One Iraqi was playing dead, fiddling with the pin of a grenade. Lieutenant Chontosh had no ammo, but on the ground were a couple of M-16 rounds from when his rifle had jammed. He grabbed one, loaded, and before the Iraqi could pull the pin, Lieutenant Chontosh locked eyes with him and shot him dead. All told, according to the journalist Phil Zabriskie’s account of the ambush in “The Kill Switch,” Lieutenant Chontosh had killed about two dozen people that day.

When I was a new Marine, just entering the Corps, this story from the Iraq invasion defined heroism for me. It’s a perfect image of war for inspiring new officer candidates, right in line with youthful notions of what war is and what kind of courage it takes — physical courage, full stop. We thought it was a shame more Americans didn’t know the story.

Midway through my deployment a Marine arrived on base with severe wounds. He’d been shot by an enemy sniper, and the medical staff swarmed around his body, working frantically, skillfully, but it wasn’t enough. He died on the table.

Normally, there’d be a moment of silence, of prayer, but the team got word that the man who killed this young Marine, the insurgent sniper, would be arriving a few minutes later. That dead Marine’s squadmates had engaged the sniper in a firefight, shot him a couple of times, patched him up, bandaged him and called for a casualty evacuation to save the life of the man who’d killed their friend.

So he arrived at our base. And the medical staff members, still absorbing the blow of losing a Marine, got to work. They stabilized their enemy and pumped him full of American blood, donated from the “walking blood bank” of nearby Marines. The sniper lived. And then they put him on a helicopter to go to a hospital for follow-up care, and one of the Navy nurses was assigned to be his flight nurse. He told me later of the strangeness of sitting in the back of a helicopter, watching over his enemy lying peacefully unconscious, doped up on painkillers, while he kept checking the sniper’s vitals, his blood pressure, his heartbeat, a heartbeat that was steady and strong thanks to the gift of blood from the Americans this insurgent would have liked to kill.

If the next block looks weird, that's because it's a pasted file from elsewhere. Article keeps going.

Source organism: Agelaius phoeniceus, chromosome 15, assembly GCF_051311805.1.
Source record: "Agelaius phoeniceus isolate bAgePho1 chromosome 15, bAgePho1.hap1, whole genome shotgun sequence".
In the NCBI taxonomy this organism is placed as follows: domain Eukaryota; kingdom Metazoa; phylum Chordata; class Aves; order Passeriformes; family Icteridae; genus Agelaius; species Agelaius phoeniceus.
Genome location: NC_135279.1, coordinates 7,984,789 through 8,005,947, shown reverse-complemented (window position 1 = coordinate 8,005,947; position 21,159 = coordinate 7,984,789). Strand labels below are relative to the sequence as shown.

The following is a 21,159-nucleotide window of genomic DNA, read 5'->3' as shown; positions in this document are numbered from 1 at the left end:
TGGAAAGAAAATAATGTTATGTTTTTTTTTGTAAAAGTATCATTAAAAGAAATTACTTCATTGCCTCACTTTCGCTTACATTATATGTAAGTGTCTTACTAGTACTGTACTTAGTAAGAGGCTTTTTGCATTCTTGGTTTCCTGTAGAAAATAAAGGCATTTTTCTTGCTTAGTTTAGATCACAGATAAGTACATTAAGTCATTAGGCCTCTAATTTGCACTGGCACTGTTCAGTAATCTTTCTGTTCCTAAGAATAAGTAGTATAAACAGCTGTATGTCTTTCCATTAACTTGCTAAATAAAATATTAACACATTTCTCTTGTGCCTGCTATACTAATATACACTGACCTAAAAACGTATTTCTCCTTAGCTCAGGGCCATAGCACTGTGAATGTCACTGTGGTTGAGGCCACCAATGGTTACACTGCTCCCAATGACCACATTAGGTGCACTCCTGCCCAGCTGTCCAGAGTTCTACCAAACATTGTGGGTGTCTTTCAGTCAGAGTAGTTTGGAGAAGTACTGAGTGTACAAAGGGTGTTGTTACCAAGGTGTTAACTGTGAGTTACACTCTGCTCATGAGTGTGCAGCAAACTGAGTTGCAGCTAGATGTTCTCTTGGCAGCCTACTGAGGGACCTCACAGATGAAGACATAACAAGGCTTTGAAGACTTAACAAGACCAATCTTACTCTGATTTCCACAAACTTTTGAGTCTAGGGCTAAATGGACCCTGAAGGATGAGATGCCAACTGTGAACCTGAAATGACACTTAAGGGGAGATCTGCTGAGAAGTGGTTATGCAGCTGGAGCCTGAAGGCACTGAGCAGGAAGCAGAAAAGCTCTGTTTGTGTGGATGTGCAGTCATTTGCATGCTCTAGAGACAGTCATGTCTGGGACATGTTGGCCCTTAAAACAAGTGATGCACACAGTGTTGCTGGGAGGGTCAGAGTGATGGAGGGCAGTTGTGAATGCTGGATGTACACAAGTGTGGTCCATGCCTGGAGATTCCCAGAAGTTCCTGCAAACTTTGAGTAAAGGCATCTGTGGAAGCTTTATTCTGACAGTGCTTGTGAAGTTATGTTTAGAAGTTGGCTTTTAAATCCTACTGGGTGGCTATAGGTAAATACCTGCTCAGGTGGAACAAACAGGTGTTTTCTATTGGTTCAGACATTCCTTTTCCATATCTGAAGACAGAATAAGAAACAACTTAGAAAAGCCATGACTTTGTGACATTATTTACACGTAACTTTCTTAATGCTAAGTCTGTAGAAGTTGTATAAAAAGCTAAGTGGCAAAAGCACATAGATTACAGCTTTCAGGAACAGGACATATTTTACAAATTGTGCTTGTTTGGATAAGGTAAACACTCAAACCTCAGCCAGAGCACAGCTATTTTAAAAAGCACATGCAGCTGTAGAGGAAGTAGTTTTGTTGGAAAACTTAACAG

This wasn’t just a couple of Marines and sailors making the right decision. These weren’t acts of exceptional moral courage in the way Lieutenant Chontosh’s acts were acts of exceptional physical courage. This was standard policy, part of tradition stretching back to the Revolutionary War, when George Washington ordered every soldier in the Continental Army to sign a copy of rules intended to limit harm to civilians and ensure that their conduct respected what he called “the rights of humanity,” so that their restraint “justly secured to us the attachment of all good men.”

American soldiers outside Mosul, Iraq, in 2008. CreditJoao Silva/The New York Times

From our founding we have made these kinds of moral demands of our soldiers. It starts with the oath they swear to support and defend the Constitution, an oath made not to a flag, or to a piece of ground, or to an ethnically distinct people, but to a set of principles established in our founding documents. An oath that demands a commitment to democracy, to liberty, to the rule of law and to the self-evident equality of all men. The Marines I knew fought, and some of them died, for these principles.

That’s why those Marines were trained to care for their enemy. That’s why another Marine gave his own blood to an insurgent. Because America is an idea as much as a country, and so those acts defend America as surely as any act of violence, because they embody that idea. That nurse, in the quiet, alone with that insurgent, with no one looking as he cared for his patient. That was an act of war.

After I left the Marine Corps, I met a veteran named Eric Fair. He was quiet. He wrote strange and affecting stories about guilt and alienation, and at first he didn’t tell me much about his past. Only over time did I learn that he’d been an Army Arabic linguist before Sept. 11, and then had signed up as a contractor and gone to Abu Ghraib prison in January 2004, all things he would later write about in his memoir “Consequence.”

Back then Abu Ghraib was a mess, he told me. Thousands of Iraqis, some of them insurgents, plenty of them innocent civilians caught up in the post-invasion chaos, and far too few qualified interrogators to sort it out. And the information they were seeking — it was literally life or death.

So Eric began crossing lines. Not legal lines — he followed the rules. But moral lines, personal lines, lines where it was clear that he wasn’t treating the people in his interrogation booth like human beings.